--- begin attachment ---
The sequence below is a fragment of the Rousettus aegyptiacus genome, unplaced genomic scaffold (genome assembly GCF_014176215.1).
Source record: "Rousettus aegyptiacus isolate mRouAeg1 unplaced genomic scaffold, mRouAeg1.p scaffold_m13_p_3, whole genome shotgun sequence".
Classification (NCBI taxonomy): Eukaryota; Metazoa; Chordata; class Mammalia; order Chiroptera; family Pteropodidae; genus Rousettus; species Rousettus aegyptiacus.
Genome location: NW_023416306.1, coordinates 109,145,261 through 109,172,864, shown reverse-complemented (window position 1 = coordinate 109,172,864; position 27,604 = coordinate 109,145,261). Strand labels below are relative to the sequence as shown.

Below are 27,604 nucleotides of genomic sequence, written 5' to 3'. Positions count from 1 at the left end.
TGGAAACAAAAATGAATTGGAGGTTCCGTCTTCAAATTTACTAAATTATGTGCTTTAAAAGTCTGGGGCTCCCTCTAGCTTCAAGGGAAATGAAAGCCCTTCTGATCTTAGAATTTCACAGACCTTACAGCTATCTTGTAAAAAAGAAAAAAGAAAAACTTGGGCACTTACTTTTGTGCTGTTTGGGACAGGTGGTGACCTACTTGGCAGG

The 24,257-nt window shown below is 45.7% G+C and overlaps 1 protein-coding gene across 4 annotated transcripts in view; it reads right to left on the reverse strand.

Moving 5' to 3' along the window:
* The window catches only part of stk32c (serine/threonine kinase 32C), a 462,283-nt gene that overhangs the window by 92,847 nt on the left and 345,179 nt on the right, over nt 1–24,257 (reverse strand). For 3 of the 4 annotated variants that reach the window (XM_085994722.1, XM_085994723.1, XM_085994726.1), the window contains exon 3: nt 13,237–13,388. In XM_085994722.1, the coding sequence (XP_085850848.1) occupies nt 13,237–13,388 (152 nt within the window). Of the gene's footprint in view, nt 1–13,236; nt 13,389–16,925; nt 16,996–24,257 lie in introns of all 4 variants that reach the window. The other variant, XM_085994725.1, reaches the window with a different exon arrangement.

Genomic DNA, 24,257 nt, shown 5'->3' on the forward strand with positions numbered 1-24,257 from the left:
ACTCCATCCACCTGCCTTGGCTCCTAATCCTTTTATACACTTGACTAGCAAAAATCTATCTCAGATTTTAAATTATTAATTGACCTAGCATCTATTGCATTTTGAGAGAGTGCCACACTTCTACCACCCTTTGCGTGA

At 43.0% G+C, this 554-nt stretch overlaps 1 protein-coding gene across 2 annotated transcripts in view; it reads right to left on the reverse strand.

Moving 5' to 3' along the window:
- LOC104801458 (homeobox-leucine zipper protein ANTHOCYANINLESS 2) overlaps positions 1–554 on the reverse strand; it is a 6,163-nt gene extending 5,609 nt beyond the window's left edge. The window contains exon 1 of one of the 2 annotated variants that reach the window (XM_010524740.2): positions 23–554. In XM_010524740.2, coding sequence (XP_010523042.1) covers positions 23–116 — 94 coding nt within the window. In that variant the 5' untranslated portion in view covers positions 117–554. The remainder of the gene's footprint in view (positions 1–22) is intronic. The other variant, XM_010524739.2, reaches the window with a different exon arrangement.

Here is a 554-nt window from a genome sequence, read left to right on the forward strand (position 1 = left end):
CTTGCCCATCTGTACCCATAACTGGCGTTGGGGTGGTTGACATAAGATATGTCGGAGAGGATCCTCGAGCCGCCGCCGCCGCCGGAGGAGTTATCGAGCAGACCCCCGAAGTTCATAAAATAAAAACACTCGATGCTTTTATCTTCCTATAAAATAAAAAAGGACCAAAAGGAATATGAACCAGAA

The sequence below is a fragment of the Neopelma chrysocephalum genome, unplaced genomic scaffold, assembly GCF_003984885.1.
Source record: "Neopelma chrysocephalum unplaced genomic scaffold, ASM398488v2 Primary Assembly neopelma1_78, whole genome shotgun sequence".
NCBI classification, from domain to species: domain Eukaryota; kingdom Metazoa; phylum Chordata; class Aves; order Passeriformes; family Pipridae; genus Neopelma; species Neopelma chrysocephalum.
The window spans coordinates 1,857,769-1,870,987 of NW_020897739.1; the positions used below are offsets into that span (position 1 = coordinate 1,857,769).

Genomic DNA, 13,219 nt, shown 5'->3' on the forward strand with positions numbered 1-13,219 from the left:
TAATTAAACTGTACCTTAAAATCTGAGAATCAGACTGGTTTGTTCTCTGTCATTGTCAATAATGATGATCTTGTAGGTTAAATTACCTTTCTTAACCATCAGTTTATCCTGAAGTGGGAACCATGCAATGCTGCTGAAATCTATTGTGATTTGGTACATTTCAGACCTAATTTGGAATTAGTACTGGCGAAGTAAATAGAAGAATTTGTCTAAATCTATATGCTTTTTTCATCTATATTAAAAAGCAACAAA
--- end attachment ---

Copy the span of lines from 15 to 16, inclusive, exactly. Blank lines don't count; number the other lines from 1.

Here is a 554-nt window from a genome sequence, read left to right on the forward strand (position 1 = left end):
CTTGCCCATCTGTACCCATAACTGGCGTTGGGGTGGTTGACATAAGATATGTCGGAGAGGATCCTCGAGCCGCCGCCGCCGCCGGAGGAGTTATCGAGCAGACCCCCGAAGTTCATAAAATAAAAACACTCGATGCTTTTATCTTCCTATAAAATAAAAAAGGACCAAAAGGAATATGAACCAGAA